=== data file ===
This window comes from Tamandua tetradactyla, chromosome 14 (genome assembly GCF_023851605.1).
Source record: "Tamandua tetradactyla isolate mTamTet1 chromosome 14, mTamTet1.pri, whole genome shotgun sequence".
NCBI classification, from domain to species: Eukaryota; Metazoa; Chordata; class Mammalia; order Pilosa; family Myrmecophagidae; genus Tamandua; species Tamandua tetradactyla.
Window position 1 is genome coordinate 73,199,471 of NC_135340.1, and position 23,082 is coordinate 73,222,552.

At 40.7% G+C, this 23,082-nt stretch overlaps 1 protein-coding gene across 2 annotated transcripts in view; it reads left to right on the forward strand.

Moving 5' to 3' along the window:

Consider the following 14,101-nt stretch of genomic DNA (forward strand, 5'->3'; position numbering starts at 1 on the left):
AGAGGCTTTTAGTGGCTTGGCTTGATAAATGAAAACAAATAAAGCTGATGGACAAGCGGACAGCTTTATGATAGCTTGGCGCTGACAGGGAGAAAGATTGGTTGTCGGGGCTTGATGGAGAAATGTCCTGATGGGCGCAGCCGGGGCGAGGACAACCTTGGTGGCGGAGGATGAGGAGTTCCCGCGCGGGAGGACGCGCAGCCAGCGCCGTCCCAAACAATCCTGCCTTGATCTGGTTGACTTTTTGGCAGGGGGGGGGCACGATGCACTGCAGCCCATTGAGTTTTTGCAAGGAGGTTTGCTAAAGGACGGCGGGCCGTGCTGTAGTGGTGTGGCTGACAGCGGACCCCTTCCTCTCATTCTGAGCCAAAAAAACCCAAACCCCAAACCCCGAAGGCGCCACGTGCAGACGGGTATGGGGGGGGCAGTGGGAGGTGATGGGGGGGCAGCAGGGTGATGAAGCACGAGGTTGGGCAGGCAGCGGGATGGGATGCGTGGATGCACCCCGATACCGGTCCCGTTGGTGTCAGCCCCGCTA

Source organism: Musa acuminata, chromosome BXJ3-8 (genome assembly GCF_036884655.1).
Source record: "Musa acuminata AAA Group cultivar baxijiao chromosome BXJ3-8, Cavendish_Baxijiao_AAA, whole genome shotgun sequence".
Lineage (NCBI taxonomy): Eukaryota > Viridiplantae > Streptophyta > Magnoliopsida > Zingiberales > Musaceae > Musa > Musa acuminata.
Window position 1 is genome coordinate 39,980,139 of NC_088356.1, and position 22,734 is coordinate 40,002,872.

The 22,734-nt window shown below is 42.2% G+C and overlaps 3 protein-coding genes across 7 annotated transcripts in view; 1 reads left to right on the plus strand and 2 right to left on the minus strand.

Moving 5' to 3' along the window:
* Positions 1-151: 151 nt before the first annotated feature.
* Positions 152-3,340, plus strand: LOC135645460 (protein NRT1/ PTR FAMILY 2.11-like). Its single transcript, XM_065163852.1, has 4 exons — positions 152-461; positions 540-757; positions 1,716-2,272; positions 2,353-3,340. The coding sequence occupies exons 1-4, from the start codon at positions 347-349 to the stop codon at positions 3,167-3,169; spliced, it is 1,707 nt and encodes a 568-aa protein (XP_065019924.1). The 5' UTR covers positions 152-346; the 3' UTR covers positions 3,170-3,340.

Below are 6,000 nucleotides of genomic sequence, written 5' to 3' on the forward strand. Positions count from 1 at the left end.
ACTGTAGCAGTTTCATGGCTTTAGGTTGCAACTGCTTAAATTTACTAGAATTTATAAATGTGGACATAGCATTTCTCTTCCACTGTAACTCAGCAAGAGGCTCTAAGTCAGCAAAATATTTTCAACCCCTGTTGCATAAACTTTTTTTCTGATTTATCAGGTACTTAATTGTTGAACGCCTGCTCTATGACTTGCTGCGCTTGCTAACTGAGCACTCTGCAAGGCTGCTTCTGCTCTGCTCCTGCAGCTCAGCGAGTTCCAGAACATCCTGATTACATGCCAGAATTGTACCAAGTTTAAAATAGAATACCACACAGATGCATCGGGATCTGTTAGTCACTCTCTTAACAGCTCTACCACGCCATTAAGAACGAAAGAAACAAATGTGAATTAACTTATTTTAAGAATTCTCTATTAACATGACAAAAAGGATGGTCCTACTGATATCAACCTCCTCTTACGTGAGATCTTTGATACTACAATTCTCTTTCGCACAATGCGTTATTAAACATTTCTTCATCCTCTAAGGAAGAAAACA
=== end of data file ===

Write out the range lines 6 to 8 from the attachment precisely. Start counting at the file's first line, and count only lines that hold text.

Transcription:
Moving 5' to 3' along the window:

Consider the following 14,101-nt stretch of genomic DNA (forward strand, 5'->3'; position numbering starts at 1 on the left):
AGAGGCTTTTAGTGGCTTGGCTTGATAAATGAAAACAAATAAAGCTGATGGACAAGCGGACAGCTTTATGATAGCTTGGCGCTGACAGGGAGAAAGATTGGTTGTCGGGGCTTGATGGAGAAATGTCCTGATGGGCGCAGCCGGGGCGAGGACAACCTTGGTGGCGGAGGATGAGGAGTTCCCGCGCGGGAGGACGCGCAGCCAGCGCCGTCCCAAACAATCCTGCCTTGATCTGGTTGACTTTTTGGCAGGGGGGGGGCACGATGCACTGCAGCCCATTGAGTTTTTGCAAGGAGGTTTGCTAAAGGACGGCGGGCCGTGCTGTAGTGGTGTGGCTGACAGCGGACCCCTTCCTCTCATTCTGAGCCAAAAAAACCCAAACCCCAAACCCCGAAGGCGCCACGTGCAGACGGGTATGGGGGGGGCAGTGGGAGGTGATGGGGGGGCAGCAGGGTGATGAAGCACGAGGTTGGGCAGGCAGCGGGATGGGATGCGTGGATGCACCCCGATACCGGTCCCGTTGGTGTCAGCCCCGCTA